Noncontrast CT Markers Predict Hematoma Growth Risk in Hemorrhagic Stroke

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Patients with these markers might benefit most from anti-expansion treatment.
Patients with these markers might benefit most from anti-expansion treatment.

Noncontrast computed tomography (NCCT) markers identify and stratify hematoma expansion risk in patients with intracerebral hemorrhage (ICH), according to findings from a randomized controlled trial published in Neurology.

Investigators evaluated patient data obtained from the Antihypertensive Treatment of Acute Cerebral Hemorrhage II (ATACH-II) trial. In this trial, participants were randomly assigned to either intensive (systolic blood pressure <140 mm Hg) or standard (systolic blood pressure <180 mm Hg) blood pressure treatment within a 4.5-hour period from stroke onset.

Several NCCT markers were identified, including intrahematoma hypodensities, swirl sign, black hole sign, blend sign, irregular shape, and heterogeneous hematoma density. Definition of an unfavorable outcome was a 90-day modified Rankin Scale score >3, whereas ICH expansion was defined as a >33% growth in hematoma.

In the total cohort of 989 patients in which baseline images of NCCT scans were available, 21.4% experienced hematoma expansion (n=186/869) and 37.9% experienced an unfavorable outcome (n=361/952). According to the findings, NCCT markers were considered significant independent predictors of ICH expansion (P <.01).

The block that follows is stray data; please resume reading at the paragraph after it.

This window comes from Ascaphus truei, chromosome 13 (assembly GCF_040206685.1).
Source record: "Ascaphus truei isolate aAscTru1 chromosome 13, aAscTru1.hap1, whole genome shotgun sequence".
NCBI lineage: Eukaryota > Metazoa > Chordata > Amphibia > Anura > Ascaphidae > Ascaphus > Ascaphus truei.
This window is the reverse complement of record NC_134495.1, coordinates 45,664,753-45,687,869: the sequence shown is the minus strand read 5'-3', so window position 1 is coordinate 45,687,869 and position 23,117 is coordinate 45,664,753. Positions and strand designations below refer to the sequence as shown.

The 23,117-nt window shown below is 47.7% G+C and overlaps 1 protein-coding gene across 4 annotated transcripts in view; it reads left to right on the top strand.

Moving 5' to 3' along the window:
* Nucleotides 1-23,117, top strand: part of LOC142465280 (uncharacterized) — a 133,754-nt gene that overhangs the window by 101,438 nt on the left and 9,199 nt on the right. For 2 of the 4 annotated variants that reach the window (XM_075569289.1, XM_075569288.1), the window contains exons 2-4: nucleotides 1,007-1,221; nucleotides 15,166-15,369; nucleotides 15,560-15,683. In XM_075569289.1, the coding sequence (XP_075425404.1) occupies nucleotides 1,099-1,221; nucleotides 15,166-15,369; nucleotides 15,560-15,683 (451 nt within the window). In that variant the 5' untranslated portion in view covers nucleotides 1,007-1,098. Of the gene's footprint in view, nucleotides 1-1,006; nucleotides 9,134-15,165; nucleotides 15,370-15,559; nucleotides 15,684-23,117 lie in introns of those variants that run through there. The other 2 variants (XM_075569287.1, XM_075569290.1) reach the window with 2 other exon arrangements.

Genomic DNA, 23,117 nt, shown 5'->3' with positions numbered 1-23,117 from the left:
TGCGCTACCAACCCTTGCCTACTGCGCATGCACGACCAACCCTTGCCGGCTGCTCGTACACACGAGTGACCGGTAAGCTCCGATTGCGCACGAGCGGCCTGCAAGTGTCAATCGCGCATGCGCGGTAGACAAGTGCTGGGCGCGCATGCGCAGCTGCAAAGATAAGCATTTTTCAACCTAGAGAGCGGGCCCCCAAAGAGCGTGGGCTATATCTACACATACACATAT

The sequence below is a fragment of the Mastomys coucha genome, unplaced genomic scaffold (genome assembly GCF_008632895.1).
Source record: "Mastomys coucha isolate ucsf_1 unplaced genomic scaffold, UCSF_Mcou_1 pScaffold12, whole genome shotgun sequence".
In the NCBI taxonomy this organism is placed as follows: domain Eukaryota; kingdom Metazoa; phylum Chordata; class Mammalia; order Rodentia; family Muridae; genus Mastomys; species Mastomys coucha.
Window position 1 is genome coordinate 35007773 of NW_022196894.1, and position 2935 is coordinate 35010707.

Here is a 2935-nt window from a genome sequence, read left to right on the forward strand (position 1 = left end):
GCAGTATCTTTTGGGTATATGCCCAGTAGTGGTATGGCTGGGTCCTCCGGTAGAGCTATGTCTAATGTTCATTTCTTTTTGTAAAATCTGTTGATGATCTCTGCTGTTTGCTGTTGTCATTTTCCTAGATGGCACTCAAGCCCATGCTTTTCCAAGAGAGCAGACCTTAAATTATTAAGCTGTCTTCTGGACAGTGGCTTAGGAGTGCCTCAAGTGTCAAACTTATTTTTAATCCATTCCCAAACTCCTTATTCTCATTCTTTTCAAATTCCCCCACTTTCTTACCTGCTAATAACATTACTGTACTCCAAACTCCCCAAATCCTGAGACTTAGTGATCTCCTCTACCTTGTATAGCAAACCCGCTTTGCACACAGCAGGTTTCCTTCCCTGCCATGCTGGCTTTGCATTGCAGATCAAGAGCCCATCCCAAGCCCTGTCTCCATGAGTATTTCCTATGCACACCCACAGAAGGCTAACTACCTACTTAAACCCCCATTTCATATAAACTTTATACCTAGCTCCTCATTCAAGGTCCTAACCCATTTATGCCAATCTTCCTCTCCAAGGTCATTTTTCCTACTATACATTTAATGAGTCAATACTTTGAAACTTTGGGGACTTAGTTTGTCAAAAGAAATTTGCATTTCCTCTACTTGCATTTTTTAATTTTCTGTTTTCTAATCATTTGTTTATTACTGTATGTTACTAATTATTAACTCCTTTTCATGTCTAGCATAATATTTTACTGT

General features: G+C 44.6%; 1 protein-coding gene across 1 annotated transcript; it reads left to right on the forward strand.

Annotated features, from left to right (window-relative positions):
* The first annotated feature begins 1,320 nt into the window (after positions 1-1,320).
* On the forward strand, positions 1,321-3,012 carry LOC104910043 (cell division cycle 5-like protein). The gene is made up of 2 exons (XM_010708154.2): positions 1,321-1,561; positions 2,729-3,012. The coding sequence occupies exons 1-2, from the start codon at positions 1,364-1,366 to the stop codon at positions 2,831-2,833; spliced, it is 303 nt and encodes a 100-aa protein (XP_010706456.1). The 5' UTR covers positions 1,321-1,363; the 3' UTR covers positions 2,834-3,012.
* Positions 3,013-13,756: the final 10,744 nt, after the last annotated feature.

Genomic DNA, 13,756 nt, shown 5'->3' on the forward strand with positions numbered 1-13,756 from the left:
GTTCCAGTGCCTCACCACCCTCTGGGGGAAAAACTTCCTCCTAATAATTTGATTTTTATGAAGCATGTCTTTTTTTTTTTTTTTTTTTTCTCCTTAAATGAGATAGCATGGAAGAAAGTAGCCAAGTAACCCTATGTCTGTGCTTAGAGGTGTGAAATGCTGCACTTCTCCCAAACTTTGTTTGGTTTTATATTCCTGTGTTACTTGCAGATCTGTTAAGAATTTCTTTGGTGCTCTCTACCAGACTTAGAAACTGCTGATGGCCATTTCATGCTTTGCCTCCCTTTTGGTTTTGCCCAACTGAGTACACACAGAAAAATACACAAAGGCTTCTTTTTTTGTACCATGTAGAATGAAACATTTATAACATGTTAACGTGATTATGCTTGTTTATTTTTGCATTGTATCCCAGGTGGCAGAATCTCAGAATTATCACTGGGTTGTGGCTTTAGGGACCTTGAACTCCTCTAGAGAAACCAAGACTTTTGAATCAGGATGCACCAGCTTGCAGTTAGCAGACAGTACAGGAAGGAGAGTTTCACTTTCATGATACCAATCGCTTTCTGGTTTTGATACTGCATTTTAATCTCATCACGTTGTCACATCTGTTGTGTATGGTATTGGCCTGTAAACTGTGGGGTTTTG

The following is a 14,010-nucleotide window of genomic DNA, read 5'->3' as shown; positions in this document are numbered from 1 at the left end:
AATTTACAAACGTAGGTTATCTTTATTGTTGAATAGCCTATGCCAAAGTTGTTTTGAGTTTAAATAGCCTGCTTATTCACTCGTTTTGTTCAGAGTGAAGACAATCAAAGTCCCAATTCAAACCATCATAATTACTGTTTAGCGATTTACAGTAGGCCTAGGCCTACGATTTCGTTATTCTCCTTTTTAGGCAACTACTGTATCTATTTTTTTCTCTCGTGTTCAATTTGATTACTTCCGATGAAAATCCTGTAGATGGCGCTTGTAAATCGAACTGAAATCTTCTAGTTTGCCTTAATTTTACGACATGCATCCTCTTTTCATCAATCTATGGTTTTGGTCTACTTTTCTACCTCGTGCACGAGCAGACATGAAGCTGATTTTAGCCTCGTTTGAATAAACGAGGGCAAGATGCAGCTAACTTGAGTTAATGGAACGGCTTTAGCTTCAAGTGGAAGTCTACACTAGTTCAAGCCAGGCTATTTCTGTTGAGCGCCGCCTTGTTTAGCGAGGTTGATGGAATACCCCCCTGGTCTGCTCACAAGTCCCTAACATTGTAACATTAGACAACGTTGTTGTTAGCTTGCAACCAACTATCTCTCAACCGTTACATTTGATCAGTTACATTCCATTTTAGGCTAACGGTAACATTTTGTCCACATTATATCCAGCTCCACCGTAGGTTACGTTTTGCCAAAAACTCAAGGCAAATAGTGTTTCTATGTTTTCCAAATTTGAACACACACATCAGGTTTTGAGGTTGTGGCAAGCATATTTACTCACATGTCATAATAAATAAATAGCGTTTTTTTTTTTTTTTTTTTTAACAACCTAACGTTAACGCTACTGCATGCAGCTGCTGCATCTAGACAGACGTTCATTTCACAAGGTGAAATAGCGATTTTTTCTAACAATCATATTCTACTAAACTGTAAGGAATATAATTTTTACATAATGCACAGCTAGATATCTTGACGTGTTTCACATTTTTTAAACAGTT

Hematoma density and shape, as well as intrahematoma hypodensity presence, demonstrated higher prediction sensitivity for both ICH expansion and unfavorable outcome. A blend sign, despite its correlation with increased hematoma expansion risk, predicted a good outcome.

Although intensive treatment for BP reduction correlated with reduced ICH expansion risk in hemorrhages with irregular shape, the investigators failed to find an interactive effect between the NCCT expansion predictors and intensive BP reduction (P for interaction >.10).

Medical complications and infections, which are associated with poor post-ICH outcomes, were not fully accounted for in the final analysis. The investigators were also unable to account for anticoagulant use, which is a "strong predictor of hematoma growth and poor outcome."

According to the researchers, these results may help determine appropriate risk stratification in patients with ICH and "identify patients with the highest likelihood to benefit from anti-expansion treatment."

Reference

Morotti A, Boulouis G, Romero JM, et al. Blood pressure reduction and noncontrast CT markers of intracerebral hemorrhage expansion. Neurology. 2017;89(6):548-554.

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